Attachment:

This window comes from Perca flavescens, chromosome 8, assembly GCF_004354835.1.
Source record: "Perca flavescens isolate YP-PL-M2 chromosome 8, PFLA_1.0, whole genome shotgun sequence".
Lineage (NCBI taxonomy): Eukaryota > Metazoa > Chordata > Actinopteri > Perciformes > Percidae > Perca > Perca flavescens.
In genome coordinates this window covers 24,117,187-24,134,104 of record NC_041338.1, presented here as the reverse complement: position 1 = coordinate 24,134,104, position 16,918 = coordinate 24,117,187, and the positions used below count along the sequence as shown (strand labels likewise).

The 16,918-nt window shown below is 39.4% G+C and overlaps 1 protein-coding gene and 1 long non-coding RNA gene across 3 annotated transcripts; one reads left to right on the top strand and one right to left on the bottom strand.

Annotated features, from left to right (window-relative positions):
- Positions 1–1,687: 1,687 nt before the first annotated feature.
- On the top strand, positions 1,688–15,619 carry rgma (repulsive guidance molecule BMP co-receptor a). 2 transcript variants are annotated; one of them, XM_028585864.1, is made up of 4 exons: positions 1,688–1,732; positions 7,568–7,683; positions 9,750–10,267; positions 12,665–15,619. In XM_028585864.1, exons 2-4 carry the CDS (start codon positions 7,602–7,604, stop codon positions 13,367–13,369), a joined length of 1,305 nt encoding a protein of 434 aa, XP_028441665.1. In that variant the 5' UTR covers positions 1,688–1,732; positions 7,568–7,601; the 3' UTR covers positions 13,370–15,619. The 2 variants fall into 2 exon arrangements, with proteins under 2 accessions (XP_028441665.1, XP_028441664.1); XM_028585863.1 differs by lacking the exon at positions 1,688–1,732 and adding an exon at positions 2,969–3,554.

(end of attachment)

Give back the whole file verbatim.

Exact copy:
This window comes from Perca flavescens, chromosome 8, assembly GCF_004354835.1.
Source record: "Perca flavescens isolate YP-PL-M2 chromosome 8, PFLA_1.0, whole genome shotgun sequence".
Lineage (NCBI taxonomy): Eukaryota > Metazoa > Chordata > Actinopteri > Perciformes > Percidae > Perca > Perca flavescens.
In genome coordinates this window covers 24,117,187-24,134,104 of record NC_041338.1, presented here as the reverse complement: position 1 = coordinate 24,134,104, position 16,918 = coordinate 24,117,187, and the positions used below count along the sequence as shown (strand labels likewise).

The 16,918-nt window shown below is 39.4% G+C and overlaps 1 protein-coding gene and 1 long non-coding RNA gene across 3 annotated transcripts; one reads left to right on the top strand and one right to left on the bottom strand.

Annotated features, from left to right (window-relative positions):
- Positions 1–1,687: 1,687 nt before the first annotated feature.
- On the top strand, positions 1,688–15,619 carry rgma (repulsive guidance molecule BMP co-receptor a). 2 transcript variants are annotated; one of them, XM_028585864.1, is made up of 4 exons: positions 1,688–1,732; positions 7,568–7,683; positions 9,750–10,267; positions 12,665–15,619. In XM_028585864.1, exons 2-4 carry the CDS (start codon positions 7,602–7,604, stop codon positions 13,367–13,369), a joined length of 1,305 nt encoding a protein of 434 aa, XP_028441665.1. In that variant the 5' UTR covers positions 1,688–1,732; positions 7,568–7,601; the 3' UTR covers positions 13,370–15,619. The 2 variants fall into 2 exon arrangements, with proteins under 2 accessions (XP_028441665.1, XP_028441664.1); XM_028585863.1 differs by lacking the exon at positions 1,688–1,732 and adding an exon at positions 2,969–3,554.